maandag 16 november 2015

Obrigado Brazil

In the past week I was in Brazil for an international conference. Mostly being in meetings, chairing some workshops, attending a few, while mostly working in the background writing, reporting, preparing. About two full days of the 10 being underway were spent traveling to this remote town near the most Eastern point of the Americas.

Despite the extremely late hour, considering the time difference, of arriving in the north-eastern town of Joao Pessoa and despite my brain slowly closing down on me, one song crept into my mind straight away, a song that I haven't got a clue by whom it is, but a song I associate with the country totally: "Brazil, la la la la la la". It just went on and on in my head, while I walked off the tarmac of the small, domestic airport towards the terminal. It was so much warmer than home. Everything told me I had arrived for sure.

What I want to share with you is the musical experience I had in Joao Pessoa. Why? Because it was so different from what I am used to. Perhaps Greece comes closest with all the exotic eastern sounding music there in public transport. In the whole week I was there I have perhaps heard three songs I had heard before.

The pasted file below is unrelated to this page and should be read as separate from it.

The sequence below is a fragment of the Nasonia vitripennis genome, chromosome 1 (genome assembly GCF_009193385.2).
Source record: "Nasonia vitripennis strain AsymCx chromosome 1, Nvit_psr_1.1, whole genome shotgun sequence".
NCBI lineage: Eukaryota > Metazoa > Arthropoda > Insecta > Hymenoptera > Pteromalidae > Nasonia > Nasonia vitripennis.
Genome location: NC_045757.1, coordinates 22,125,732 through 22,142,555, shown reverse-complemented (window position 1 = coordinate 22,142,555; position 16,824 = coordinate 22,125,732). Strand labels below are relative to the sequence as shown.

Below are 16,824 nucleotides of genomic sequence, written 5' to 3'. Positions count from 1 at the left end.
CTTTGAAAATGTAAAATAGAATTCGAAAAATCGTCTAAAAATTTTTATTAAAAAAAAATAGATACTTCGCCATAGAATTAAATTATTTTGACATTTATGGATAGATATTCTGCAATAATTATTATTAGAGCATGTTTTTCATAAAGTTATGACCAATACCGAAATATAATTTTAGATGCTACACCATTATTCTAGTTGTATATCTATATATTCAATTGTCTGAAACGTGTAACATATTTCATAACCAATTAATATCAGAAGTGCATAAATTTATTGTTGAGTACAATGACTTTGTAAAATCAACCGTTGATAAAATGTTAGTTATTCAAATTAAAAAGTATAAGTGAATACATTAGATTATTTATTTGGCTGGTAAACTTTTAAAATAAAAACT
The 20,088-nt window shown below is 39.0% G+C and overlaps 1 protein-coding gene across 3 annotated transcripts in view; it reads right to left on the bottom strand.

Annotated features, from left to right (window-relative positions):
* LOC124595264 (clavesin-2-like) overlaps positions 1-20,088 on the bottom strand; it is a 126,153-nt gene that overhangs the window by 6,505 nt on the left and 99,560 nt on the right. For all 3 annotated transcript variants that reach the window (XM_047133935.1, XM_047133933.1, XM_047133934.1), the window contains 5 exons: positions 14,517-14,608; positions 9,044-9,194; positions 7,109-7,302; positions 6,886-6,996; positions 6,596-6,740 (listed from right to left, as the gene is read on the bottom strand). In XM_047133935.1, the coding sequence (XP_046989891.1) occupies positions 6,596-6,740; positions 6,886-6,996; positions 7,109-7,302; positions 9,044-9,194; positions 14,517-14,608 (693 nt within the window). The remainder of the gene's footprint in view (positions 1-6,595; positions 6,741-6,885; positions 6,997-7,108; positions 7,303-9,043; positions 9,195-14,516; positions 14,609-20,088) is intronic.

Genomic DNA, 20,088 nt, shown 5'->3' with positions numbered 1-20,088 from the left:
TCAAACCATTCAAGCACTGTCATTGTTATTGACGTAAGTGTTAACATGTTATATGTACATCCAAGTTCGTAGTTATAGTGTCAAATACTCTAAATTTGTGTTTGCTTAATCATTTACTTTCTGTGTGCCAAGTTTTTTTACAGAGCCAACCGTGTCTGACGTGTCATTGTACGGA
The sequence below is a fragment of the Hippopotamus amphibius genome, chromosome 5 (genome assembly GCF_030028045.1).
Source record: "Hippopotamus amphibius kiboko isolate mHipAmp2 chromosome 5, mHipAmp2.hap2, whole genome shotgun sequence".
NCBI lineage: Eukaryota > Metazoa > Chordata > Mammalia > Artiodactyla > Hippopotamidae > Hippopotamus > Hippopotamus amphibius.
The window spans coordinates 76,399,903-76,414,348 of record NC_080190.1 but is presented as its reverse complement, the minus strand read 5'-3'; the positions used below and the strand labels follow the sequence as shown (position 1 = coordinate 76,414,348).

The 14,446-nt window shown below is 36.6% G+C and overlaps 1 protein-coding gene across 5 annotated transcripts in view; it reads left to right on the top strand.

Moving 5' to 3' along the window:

Music on the radio of the van that transported us to the congress center and back? All were in the Portuguese language. At night we ate mostly on the beach in one of the many small restaurants there. Live music is played for most of the day. Usually one guitarist who sings, a guitarist with a drummer or even one more musician could be found also. Every song they played was Brazilian. With one exception that I can remember: 'Hotel California' by the Eagles. Sung with an incredible fat accent, and most likely phonetically. So little people speak even one word of English that it is not surprising that English songs are an exception.

Another fact that was obvious, was how deep some of the songs spoke to the people. Some were sung along to with a deeply felt emotion. There I was sitting in a Brazilian beach restaurant having dinner with a soft, extremely pleasant wind coming of the Atlantic and everyone around you starts to sing along. At the same time the emotion just speaks out loud on the people's faces and from their voices. Something that never happens in this western European country I live in, unless it's someone's birthday or something.

This was just one of the things that happened, looked at or felt, that made me realise that I was a long way from home. Not recognising any music, along with the heat, the coconuts, the capirinhas, the mix of wealth and poverty and everything that comes with that, certainly is one very noticeable element.

Did I like the music? Good question, but the answer is somewhat indifferent. Let me just say that it was fun while it lasted in the background.

Wo.

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